Viewing by month: August 2012

Top seven tips for new agents

Starting out as a real estate agent can be a very challenging experience, and while the truism holds that hard work and experience often leads to success, it is equally importance to develop a knowledge-base and network through which you can build your clientele and professional reputation. 

The following seven tips may prove to be useful for agents starting out in the field:

1. Be realistic and set attainable goals: Write down what you would like to achieve each week, month and year, and then work towards implementing steps that will enable you to achieve such;

2. Develop your time management skills: Life as a real estate agent can be both busy and unpredictable and as such, the ability to plan, multitask and order competing priorities can become essential;

3. Take the time to develop a detailed understanding of your local market. This will entail gathering knowledge about your target market’s historical price trends, future development prospects, population demographics and local culture;

4. Begin building a referral network:  Whenever you secure a client, invest consistent time and effort into building your relationship with them so that they have a reason to refer you onto their family, friends and colleagues;

5. Think about different ways to connect buyers and sellers within your market; 

6. Don’t be afraid to seek advice from your colleagues:  most people don’t mind being asked questions and the best way for you to build your skills and expertise is to utilise the knowledge of the people around you;

7. Develop your presence at open houses: these situations can provide some wonderful prospecting opportunities.

2 comments | Posted by Reality Bytes - Real Estate Training Blog on 31/08/2012 at 12:00 AM | Categories:

Catering to the property needs of Australia’s ageing population

A report by the Australian Government’s Department of The Treasury entitled ‘Australia to 2050: future challenges’, estimates that by 2050 there will be 2.7 people of working age for every person over 65. To put this figure into perspective, today there are approximately five people working for every person who is of retirement age. This dramatic shift in the make-up of Australia’s population will unquestionably have some important impacts on residential property markets. As such, real estate agents will likely have to adapt their approaches to listing and selling. 

Australia’s new generation of retirees will consist mainly of ageing baby boomers, many of whom may seek to maintain or improve their current lifestyles. Given such, the following factors may become increasingly relevant for real estate agents:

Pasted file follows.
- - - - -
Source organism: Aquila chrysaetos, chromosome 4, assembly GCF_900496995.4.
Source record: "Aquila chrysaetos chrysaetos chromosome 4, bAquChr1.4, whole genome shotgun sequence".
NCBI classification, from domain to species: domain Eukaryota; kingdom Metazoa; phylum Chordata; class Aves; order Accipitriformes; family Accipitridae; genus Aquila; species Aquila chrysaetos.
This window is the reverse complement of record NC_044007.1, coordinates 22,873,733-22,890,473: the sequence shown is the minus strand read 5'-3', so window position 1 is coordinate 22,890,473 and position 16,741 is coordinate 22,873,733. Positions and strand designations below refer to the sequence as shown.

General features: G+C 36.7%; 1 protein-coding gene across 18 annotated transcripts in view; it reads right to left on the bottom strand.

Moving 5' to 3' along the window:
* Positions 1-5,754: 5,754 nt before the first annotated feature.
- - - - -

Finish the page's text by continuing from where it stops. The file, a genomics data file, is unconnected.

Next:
Baby boomers may look to downsize on their current property to finance a particular type of lifestyle. As a result, it is possible that some retirees may become stubborn in demanding selling prices which do not meet market expectations;

Balancing an enjoyable retirement with access to necessary amenities will likely be a key consideration for new retirees looking to a property. Consequently, peri-urban suburbs and properties, which have traditionally been the realm of working families, may become an important market for ageing homebuyers; 

Baby boomers may look to utilise property investment as a strategy for obtaining extra income and cash flow;

Baby boomers, although experienced, are often receptive to professional advice. Focus on efficient and comprehensive communication to facilitate a property outcome that can deliver them a happy and secure retirement.

0 comments | Posted by Reality Bytes - Real Estate Training Blog on 22/08/2012 at 12:00 AM | Categories:

Tight market conditions can create opportunities

As rents rise due to increasing demand, the real estate world may become increasingly difficult for existing and prospective tenants. In fact, recent data released by RP Data-Rismark revealed that rental prices have increased by 3.3 per cent across all capital cities in the first seven months of 2012 – a trend that if continued, will likely see some tenants reconsidering their housing options.

The substantial yields that can result from a tight rental market may also be attractive to investors, who may want to make use of favourable market conditions.